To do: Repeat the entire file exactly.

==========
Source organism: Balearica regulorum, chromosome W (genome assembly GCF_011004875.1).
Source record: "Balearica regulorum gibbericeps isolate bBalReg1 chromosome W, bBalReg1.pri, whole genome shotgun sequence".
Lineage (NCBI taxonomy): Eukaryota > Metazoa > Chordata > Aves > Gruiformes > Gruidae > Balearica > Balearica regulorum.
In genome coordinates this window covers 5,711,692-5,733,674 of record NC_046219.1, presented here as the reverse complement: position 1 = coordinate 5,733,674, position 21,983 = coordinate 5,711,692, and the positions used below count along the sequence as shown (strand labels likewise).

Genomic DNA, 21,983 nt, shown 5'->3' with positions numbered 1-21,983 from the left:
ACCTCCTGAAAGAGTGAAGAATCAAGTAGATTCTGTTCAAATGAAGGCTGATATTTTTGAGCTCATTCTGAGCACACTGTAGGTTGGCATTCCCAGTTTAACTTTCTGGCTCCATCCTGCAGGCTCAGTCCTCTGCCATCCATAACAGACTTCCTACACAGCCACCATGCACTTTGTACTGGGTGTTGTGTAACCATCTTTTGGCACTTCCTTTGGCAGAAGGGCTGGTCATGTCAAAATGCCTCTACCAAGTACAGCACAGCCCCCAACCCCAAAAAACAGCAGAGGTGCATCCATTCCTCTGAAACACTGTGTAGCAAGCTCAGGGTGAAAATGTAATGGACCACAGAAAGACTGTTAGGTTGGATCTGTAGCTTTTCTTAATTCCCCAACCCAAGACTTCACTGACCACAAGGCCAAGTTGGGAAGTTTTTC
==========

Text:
Source organism: Balearica regulorum, chromosome W (genome assembly GCF_011004875.1).
Source record: "Balearica regulorum gibbericeps isolate bBalReg1 chromosome W, bBalReg1.pri, whole genome shotgun sequence".
Lineage (NCBI taxonomy): Eukaryota > Metazoa > Chordata > Aves > Gruiformes > Gruidae > Balearica > Balearica regulorum.
In genome coordinates this window covers 5,711,692-5,733,674 of record NC_046219.1, presented here as the reverse complement: position 1 = coordinate 5,733,674, position 21,983 = coordinate 5,711,692, and the positions used below count along the sequence as shown (strand labels likewise).

Genomic DNA, 21,983 nt, shown 5'->3' with positions numbered 1-21,983 from the left:
ACCTCCTGAAAGAGTGAAGAATCAAGTAGATTCTGTTCAAATGAAGGCTGATATTTTTGAGCTCATTCTGAGCACACTGTAGGTTGGCATTCCCAGTTTAACTTTCTGGCTCCATCCTGCAGGCTCAGTCCTCTGCCATCCATAACAGACTTCCTACACAGCCACCATGCACTTTGTACTGGGTGTTGTGTAACCATCTTTTGGCACTTCCTTTGGCAGAAGGGCTGGTCATGTCAAAATGCCTCTACCAAGTACAGCACAGCCCCCAACCCCAAAAAACAGCAGAGGTGCATCCATTCCTCTGAAACACTGTGTAGCAAGCTCAGGGTGAAAATGTAATGGACCACAGAAAGACTGTTAGGTTGGATCTGTAGCTTTTCTTAATTCCCCAACCCAAGACTTCACTGACCACAAGGCCAAGTTGGGAAGTTTTTC